This was my dream. In the beginning there was a giant corrugated cardboard circle with the middle cut out. Then children began making orange and ochre paper rings like they do at Christmas for tree chain decorations. But they were gluing the paper rings onto the cardboard circle. When the whole cardboard circle was covered in rings, the children began thinking about initial sounds and prefixes, to make a wreath of October work for the school Open House.
Now in the musical, "Fiddler On the Roof," Tevye tells a dream like this:
All right, This was my dream. In the beginning, I dreamt we were having a celebration of some kind. All of our beloved departed were there. And the musicians...Even your great uncle Mordichai was there. And..and your cousin Rachel was there. In the middle of the dream in walks your Grandmother Tzietal, may she rest in peace.
Golde: Grandmother Tzietal? How did she look?
Tevye: Well for a woman who's dead 30 years she looked very good. Naturally, I went up to greet her.
Now in no way am I comparing meeting the families of my students at Open House Night with greeting Grandmother Tzietal, but the song did pop into my head. These things can't be helped. I'm not even thinking about Orack Borama.
But back to the October wreath, I dreamt that all the students made prints of an owl or an octopus, and each hung one print on the wreath. Then we could add some of our overwhelming okra harvest. We could take funny photos of the smallest students turning the lights or faucets ON or OFF, and let them trace those letters to add to the wreath.
Slightly older students could cut out red octagons and make STOP signs to hang on the wreath. Some of these students have been doing work about opposites. They could draw OPEN & SHUT, OVER & UNDER, INSIDE & OUTSIDE, and OLD & YOUNG, or do math work about ODD & EVEN numbers. Young observers might consider OPAQUE & TRANSPARENT. We could hang their drawings on the wreath, or weave them in and out of the paper rings.
We have been studying occupations since the semester's onset. Some students would be happy to draw opera singers, oceanographers, organists, Olympic athletes, opticians, astronauts in orbit in outer space, baseball outfielders, ornithologists, orthodontists, mommies and daddies working at "the office", and surgeons performing operations.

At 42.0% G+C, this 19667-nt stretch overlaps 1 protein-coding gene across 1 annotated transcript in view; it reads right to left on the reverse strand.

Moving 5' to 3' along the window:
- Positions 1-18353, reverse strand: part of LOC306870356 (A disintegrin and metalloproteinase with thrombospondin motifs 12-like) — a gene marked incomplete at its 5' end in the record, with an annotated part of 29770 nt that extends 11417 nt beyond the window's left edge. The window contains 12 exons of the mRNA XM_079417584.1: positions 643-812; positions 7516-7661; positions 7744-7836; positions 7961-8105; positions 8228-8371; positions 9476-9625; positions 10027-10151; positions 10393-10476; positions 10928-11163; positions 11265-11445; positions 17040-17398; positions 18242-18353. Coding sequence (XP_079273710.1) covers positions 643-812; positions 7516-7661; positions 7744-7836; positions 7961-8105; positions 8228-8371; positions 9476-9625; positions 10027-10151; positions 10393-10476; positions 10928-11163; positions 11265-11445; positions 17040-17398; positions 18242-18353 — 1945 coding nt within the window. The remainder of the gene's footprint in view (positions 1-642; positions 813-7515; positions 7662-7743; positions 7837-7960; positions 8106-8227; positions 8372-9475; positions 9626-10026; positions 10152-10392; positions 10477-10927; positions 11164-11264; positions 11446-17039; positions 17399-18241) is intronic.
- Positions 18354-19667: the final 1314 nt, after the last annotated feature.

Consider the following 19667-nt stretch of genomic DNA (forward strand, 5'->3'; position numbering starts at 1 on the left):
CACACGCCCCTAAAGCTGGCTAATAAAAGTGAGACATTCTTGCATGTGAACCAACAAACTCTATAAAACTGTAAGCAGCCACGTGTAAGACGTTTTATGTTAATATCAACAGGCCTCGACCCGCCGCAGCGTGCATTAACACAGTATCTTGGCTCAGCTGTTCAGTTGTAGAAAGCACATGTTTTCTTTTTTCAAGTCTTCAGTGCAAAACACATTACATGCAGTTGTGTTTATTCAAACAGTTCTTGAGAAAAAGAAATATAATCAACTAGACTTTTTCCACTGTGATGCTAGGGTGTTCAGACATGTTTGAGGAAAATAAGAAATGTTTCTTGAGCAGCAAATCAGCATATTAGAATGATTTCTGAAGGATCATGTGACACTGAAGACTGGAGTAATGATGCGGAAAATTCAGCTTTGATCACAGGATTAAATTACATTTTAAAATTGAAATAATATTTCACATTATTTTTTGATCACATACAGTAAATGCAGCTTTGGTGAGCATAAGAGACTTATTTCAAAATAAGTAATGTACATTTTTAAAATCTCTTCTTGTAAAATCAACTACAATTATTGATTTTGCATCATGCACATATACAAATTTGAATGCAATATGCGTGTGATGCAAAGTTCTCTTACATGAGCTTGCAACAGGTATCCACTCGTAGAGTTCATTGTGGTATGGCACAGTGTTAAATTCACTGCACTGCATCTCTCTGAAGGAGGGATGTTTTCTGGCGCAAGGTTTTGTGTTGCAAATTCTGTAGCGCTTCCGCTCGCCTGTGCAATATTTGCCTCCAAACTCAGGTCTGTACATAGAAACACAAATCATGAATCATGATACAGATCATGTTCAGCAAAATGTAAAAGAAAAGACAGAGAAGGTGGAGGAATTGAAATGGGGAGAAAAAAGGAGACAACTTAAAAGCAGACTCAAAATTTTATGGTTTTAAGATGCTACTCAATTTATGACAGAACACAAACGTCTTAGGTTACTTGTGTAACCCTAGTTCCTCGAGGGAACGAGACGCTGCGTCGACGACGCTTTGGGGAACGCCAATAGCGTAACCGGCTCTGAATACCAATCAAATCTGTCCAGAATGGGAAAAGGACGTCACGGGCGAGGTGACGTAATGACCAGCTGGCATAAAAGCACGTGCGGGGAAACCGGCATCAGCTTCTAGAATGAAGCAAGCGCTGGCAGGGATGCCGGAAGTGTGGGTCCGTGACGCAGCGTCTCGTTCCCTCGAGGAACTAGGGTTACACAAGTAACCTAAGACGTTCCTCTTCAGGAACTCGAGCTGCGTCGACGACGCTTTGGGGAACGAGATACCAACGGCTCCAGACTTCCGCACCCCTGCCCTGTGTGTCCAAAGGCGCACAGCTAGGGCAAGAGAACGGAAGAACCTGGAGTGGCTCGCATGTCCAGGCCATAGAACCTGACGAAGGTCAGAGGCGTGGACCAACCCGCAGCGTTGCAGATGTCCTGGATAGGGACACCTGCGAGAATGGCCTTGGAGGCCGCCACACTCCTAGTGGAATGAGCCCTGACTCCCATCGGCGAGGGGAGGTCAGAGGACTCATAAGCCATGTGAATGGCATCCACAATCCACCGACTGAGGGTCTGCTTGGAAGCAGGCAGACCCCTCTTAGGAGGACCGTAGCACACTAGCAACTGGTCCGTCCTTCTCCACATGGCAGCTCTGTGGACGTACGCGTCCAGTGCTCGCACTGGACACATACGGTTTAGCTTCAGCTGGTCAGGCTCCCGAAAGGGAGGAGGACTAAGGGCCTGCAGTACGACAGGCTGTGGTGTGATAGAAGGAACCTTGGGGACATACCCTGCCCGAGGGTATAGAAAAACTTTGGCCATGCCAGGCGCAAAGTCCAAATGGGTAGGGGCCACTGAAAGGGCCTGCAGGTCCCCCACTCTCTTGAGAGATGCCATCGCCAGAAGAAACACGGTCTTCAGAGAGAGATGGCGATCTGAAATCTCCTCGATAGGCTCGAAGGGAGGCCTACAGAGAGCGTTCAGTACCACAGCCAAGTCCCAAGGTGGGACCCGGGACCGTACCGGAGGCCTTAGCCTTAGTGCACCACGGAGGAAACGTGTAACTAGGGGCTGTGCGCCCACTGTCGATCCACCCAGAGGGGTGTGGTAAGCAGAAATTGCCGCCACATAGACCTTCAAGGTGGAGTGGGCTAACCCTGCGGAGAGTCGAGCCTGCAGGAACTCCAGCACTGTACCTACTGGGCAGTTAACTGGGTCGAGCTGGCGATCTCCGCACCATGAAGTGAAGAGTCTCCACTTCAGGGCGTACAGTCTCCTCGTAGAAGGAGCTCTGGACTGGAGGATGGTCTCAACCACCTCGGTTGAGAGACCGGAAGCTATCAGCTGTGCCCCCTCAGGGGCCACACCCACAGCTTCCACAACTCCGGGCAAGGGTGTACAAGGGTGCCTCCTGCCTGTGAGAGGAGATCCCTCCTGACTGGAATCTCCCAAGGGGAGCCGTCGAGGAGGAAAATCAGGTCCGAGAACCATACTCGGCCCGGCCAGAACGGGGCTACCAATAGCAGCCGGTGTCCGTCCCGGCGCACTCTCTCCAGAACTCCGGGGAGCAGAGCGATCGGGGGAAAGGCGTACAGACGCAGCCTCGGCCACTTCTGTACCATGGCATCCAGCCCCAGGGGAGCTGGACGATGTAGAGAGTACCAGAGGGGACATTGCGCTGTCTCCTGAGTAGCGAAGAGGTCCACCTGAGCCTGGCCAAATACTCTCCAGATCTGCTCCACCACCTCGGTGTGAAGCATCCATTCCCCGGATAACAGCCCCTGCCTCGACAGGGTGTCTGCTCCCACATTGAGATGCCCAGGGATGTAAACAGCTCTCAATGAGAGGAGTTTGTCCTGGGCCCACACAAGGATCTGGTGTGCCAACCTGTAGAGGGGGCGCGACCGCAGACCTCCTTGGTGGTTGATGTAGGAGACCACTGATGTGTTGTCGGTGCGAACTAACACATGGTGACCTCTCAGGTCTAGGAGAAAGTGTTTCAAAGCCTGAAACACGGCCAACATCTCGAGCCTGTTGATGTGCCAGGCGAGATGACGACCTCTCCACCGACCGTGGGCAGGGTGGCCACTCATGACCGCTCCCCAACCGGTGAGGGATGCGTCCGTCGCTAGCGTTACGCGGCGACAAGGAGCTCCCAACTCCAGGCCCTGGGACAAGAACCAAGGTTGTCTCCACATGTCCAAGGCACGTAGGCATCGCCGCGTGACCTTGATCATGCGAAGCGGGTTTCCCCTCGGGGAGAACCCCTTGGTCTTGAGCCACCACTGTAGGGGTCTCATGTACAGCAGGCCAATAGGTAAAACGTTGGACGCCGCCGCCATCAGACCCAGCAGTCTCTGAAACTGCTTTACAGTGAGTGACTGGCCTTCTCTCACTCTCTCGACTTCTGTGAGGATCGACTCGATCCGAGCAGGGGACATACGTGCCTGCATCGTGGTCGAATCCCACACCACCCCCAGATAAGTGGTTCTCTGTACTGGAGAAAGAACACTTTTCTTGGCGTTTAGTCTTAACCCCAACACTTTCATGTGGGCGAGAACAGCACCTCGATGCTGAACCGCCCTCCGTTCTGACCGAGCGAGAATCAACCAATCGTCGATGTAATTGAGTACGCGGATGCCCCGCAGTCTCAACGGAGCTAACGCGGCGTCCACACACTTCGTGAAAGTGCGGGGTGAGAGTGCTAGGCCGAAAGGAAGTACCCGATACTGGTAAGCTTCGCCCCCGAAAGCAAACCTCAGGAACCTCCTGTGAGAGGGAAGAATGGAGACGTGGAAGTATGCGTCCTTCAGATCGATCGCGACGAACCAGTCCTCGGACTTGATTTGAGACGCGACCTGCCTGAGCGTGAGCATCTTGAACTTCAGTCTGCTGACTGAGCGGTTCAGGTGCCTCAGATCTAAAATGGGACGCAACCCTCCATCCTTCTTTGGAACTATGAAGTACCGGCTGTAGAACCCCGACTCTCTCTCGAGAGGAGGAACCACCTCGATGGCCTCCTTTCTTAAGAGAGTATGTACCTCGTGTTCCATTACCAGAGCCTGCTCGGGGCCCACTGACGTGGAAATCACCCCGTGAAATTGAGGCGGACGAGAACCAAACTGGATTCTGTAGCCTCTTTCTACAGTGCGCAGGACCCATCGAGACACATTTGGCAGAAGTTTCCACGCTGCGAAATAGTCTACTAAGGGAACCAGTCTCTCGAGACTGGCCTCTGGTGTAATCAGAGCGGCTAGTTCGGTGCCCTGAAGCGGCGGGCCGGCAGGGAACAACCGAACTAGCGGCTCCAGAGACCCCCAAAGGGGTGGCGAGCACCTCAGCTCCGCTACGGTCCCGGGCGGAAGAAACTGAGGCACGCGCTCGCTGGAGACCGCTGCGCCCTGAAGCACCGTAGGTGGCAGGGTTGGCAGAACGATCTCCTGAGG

Montessori students love studying animals, so they would be glad to draw an okapi or ostrich, an otter or ocelot, an orangutan, oryx, or ox. A teacher might share her photos of Phil, the patio opossum.
The music teacher must surely have some ideas about ocarinas, octaves, opera singers, and orchestra conductors. The art teacher could contribute outline drawings and Georgia O'Keeffe orchids to the olio. The elementary teacher might offer students some opportunities for studying Ohio, Oregon, Oklahoma, Oahu, Omaha, and Odessa, TX. Her assistant would contribute original recipes with oregano, olive oil, or onion.
I hope an octegenarian great-grandparent will attend Open House to observe our community of learners. "Our" is a very important word for the school. Students come from diverse backgrounds, but at school we are one community.
Parents at Open House could hang other "O" words on the wreath--oxygen, opals and obsidian, ovens or ogres, omelets at one o'clock a.m., Oman, ounces or orchards. Sure, someone might need to oversee and organize the project, but there are some outstanding options.
I've obviously gone overboard. I'll start my little outboard motor and putt-putt offshore.
© 2008 Nancy L. Ruder